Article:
The Msgr. John T. Mitchell Scholarship presented 21 African American Catholic high school students with more than $16,000 in high school scholarships recently, and a gala Friday, April 27 at the St. John Neumann Center in North Philadelphia celebrated the achievement.

Among the dignitaries attending were Auxiliary Bishop John J. McIntyre and Brother Ernest J. Miller, F.S.C., La Salle University’s vice president for mission, who gave the keynote speech. Catholic attorney Dawn Chism-Simms received this year’s St. Martin de Porres Medal.


The highlight of the evening was clearly when the students received their accolades. The award recipients represented 13 high schools from a cross-section of the Archdiocese of Philadelphia. Eight students were present to pick up their scholarships.

“You need to be able to get a true critical education,” Brother Miller said in his keynote talk, adding that the students’ goal should not simply be to ace the ACT, SAT or any other standardized test.

Aaliyah Taylor, a parishioner of St. Ephrem in Bensalem and a student at Conwell Egan High School, offers her remarks upon receiving a Msgr. Mitchell Scholarship April 27. Also shown is seminarian Jaime Moses of St. Charles Borromeo Seminary. (Photo by Rick Cothran)

He stressed the importance of getting a holistic education where they would walk away with critical thinking skills that could emulate civil rights leader and scholar W.E.B. Du Bois or Catholic theologian Sister Thea Bowman. He said he hoped the students were “infused with virtue and culture” as they fulfilled their destiny.

Bishop McIntyre said he attended Philadelphia Archdiocese schools beginning in first grade. He reminded his audience that at one time there were no Catholic kindergartens, so he attended his neighborhood public school in the city’s Germantown section before attending parochial school. “I am grateful for the time I spent in Catholic schools,” he said.

Ollie Fisher, 17, was among those who received scholarships at the banquet. The student at Roman Catholic High School and member of St. Athanasius Parish in the city’s West Oak Lane section has his sights set on studying sports medicine in college. He hopes to attend Penn State University.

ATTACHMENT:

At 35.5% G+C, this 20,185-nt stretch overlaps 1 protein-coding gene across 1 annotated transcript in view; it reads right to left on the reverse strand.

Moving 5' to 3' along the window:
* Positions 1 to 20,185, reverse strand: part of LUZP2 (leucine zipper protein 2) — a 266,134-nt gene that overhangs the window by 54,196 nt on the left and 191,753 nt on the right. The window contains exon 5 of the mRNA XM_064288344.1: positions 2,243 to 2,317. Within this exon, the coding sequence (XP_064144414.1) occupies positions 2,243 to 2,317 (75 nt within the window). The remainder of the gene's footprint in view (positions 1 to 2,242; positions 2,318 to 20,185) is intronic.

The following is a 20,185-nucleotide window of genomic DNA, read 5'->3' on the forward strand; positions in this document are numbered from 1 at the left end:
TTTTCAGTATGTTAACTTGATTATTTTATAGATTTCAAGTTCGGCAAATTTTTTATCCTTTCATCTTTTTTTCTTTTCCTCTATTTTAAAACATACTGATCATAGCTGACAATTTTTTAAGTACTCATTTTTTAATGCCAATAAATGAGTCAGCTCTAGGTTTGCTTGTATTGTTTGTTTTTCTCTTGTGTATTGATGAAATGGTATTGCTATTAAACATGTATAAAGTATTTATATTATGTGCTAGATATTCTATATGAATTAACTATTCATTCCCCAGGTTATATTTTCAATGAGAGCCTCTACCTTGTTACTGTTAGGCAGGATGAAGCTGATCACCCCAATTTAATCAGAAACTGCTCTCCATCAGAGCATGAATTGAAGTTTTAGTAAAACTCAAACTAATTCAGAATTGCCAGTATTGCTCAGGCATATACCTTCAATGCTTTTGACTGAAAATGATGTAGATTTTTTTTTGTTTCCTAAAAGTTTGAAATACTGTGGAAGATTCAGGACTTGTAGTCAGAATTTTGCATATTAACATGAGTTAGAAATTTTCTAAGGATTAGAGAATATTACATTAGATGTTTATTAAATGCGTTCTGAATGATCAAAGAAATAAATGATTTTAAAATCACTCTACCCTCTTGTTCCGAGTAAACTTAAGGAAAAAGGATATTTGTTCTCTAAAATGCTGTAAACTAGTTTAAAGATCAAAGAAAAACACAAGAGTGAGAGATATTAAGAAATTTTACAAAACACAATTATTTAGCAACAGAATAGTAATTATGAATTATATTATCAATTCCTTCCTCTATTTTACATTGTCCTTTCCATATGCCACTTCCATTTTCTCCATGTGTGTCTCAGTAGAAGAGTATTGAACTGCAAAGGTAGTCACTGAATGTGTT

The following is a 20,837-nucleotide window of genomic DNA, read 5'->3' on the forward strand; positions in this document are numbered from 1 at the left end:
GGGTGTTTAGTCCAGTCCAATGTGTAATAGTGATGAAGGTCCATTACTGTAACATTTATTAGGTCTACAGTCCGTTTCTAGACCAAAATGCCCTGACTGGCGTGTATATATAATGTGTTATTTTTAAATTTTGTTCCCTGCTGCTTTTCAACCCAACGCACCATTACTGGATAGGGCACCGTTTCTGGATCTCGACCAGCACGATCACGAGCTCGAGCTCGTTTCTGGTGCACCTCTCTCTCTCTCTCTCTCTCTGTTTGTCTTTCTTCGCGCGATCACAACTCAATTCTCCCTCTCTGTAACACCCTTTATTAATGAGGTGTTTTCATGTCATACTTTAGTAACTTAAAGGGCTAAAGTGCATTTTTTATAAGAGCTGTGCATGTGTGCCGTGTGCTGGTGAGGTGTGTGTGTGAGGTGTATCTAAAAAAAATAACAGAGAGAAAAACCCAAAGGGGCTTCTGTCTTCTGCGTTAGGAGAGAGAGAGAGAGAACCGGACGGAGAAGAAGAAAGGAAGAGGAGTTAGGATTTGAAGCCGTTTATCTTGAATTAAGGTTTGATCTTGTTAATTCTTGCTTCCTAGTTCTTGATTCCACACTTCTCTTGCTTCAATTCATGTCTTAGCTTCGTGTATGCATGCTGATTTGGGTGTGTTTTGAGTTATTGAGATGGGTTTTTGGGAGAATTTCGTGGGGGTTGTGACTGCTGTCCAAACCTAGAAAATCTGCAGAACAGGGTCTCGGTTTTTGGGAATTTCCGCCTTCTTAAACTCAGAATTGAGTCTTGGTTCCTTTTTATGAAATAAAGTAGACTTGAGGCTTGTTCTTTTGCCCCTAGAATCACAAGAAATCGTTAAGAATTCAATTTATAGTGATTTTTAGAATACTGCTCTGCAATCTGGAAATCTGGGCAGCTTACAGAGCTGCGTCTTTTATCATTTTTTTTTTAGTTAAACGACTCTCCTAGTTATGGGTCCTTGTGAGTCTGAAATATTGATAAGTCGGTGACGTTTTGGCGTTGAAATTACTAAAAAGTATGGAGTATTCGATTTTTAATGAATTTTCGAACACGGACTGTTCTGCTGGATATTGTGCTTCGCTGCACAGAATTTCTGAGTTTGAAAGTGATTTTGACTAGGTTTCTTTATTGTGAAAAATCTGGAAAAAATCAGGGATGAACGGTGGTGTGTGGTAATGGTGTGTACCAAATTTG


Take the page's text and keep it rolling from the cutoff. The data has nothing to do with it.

He said he could relate to the bishop’s parochial school experience. “The only difference is that I did go to Catholic school for kindergarten,” he said.


“It’s good to know that there are many other kids like me who go to different Catholic schools, most since kindergarten, and are doing well,” Fisher said. “The keynote showed me how history is so deep. Some of the people and things he spoke about I already knew. I always like to learn. I learned much, so there are always things I can learn about being Catholic. It’s good to hear the things my Mom always talks about at (an event) like this.”

Cameron James gave the official reflection from a Mitchell Scholar during the program. He is a student at Archbishop Wood High School and a member of St. William Parish in Northeast Philadelphia. “Catholic school and life has helped me in many ways,” James said.

Dawn Chism-Simms speaks to the audience after receiving the St. Martin de Porres Medal for her contributions to the Black Catholic community in Philadelphia. (Photo by Rick Cothran)

Dawn Chism-Simms, after receiving the St. Martin de Porres Medal, said it was “an honor to receive this award. A Catholic education has fortified me with many values.”

Honored for her contributions to the Black Catholic community, she is a lawyer and an alumnus of West Catholic High School, Villanova University and the University of Pennsylvania School of Law. She has long been active in the Philadelphia Serra Club, which works to increase vocations to the priesthood and religious life.

(See a profile of Chism-Simms here.)

The Mitchell Scholarship fund was announced on March 3, 2008 by Cardinal Justin Rigali, retired archbishop of Philadelphia. The archdiocese received a bequest from the estate of Navy Capt. Dolores Cornelius to fund a scholarship in Msgr. Mitchell’s name.

During his long ministry as a priest of the archdiocese from 1939 to 1981, Msgr. Mitchell was pastor of St. Ignatius of Loyola and St. Francis de Sales parishes, both predominantly African American churches in West Philadelphia. He was also the founder of the St. Ignatius Nursing Home.

The scholarship was established to support African American Catholic high school students in the Philadelphia Archdiocese. Students must be both academically talented and in financial need.

Since its inception the fund has given 118 grants totaling $138,000. The fundraising banquet is held biannually and is hosted by the archdiocesan Office for Black Catholics.

Among attendees at the Msgr. John T. Mitchell Scholarship gala April 27 were St. Charles Borromeo seminarian Terrance Fulton standing) and Deacon Bill Bradley. (Photo by Rick Cothran)